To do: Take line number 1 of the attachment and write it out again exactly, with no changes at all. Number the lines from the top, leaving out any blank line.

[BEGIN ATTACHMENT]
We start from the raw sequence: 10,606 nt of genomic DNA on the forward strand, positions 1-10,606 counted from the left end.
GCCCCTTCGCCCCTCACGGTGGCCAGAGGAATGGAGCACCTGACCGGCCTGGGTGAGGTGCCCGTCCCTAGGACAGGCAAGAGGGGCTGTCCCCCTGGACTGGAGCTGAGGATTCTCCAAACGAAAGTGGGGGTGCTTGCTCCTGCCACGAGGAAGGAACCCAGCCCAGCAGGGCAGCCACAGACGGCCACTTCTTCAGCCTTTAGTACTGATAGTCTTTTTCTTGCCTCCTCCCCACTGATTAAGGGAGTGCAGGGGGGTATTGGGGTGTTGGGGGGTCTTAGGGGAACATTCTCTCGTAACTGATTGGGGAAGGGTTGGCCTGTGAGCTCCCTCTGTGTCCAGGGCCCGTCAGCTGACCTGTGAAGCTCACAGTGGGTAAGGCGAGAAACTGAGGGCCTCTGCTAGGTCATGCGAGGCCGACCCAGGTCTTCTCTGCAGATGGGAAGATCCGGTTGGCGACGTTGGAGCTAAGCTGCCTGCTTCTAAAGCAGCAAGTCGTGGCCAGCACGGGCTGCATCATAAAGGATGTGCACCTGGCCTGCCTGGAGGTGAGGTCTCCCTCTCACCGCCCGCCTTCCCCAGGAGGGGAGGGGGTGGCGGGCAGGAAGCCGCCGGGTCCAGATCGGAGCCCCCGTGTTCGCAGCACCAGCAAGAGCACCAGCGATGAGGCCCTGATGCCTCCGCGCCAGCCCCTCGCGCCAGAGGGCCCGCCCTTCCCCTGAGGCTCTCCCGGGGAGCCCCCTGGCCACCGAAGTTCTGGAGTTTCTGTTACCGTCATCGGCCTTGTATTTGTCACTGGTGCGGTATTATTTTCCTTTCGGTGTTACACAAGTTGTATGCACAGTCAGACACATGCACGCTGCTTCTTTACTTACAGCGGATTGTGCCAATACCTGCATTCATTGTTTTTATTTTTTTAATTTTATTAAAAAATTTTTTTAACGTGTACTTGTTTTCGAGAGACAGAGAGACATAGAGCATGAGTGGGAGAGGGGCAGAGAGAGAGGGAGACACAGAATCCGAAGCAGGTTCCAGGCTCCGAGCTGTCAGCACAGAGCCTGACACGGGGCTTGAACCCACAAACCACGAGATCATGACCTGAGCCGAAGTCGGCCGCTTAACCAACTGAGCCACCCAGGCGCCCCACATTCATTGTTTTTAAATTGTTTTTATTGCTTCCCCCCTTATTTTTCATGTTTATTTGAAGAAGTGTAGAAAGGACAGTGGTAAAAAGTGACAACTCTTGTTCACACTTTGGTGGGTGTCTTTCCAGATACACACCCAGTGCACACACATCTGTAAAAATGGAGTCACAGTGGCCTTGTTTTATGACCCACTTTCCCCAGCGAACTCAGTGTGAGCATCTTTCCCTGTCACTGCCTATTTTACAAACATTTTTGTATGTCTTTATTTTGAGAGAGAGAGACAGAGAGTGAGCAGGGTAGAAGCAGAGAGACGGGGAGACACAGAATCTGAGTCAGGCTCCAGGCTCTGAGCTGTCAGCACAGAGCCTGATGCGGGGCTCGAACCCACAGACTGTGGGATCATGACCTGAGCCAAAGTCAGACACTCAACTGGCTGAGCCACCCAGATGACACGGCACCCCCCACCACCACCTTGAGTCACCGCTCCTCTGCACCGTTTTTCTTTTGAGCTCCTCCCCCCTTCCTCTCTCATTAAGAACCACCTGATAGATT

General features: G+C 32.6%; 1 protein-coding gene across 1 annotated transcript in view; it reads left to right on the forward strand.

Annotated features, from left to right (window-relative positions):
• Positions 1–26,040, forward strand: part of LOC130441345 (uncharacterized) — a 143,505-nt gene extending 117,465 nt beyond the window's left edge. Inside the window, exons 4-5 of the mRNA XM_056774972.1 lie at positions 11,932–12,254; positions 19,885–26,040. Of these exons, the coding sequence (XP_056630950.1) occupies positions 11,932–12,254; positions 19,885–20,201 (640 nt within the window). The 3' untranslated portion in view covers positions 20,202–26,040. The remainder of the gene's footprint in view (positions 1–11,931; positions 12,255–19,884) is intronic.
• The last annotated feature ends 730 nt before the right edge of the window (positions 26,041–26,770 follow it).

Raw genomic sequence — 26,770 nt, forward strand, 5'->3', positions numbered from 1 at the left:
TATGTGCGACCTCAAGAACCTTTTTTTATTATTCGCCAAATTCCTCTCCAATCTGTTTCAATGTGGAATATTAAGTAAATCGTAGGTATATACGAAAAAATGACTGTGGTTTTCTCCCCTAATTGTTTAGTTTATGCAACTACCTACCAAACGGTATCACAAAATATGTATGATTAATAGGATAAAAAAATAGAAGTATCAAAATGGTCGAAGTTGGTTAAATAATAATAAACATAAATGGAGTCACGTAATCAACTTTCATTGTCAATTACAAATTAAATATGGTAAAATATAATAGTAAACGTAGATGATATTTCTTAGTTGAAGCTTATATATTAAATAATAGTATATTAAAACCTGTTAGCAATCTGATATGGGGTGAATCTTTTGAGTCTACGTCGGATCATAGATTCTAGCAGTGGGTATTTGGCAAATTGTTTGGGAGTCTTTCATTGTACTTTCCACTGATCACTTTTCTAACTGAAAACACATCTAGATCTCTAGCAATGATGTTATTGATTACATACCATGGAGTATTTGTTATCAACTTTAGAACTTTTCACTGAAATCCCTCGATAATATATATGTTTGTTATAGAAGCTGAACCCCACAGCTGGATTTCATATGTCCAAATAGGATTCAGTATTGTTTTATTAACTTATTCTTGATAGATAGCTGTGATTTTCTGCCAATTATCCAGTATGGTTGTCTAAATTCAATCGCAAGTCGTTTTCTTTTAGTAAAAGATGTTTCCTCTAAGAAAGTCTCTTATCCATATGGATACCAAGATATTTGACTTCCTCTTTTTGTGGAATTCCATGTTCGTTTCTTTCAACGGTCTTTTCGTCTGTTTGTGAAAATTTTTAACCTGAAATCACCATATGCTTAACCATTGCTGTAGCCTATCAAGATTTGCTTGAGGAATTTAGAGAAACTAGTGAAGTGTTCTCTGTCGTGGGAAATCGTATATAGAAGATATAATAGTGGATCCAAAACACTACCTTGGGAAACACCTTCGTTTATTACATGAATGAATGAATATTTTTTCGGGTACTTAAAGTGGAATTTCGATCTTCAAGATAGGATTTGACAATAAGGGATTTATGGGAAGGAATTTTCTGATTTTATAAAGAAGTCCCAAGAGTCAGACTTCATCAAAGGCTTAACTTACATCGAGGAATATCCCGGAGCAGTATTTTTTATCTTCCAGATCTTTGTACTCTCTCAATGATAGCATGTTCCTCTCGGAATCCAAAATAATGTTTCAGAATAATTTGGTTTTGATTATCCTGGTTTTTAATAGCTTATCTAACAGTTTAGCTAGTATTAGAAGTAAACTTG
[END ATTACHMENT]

We start from the raw sequence: 10,606 nt of genomic DNA on the forward strand, positions 1-10,606 counted from the left end.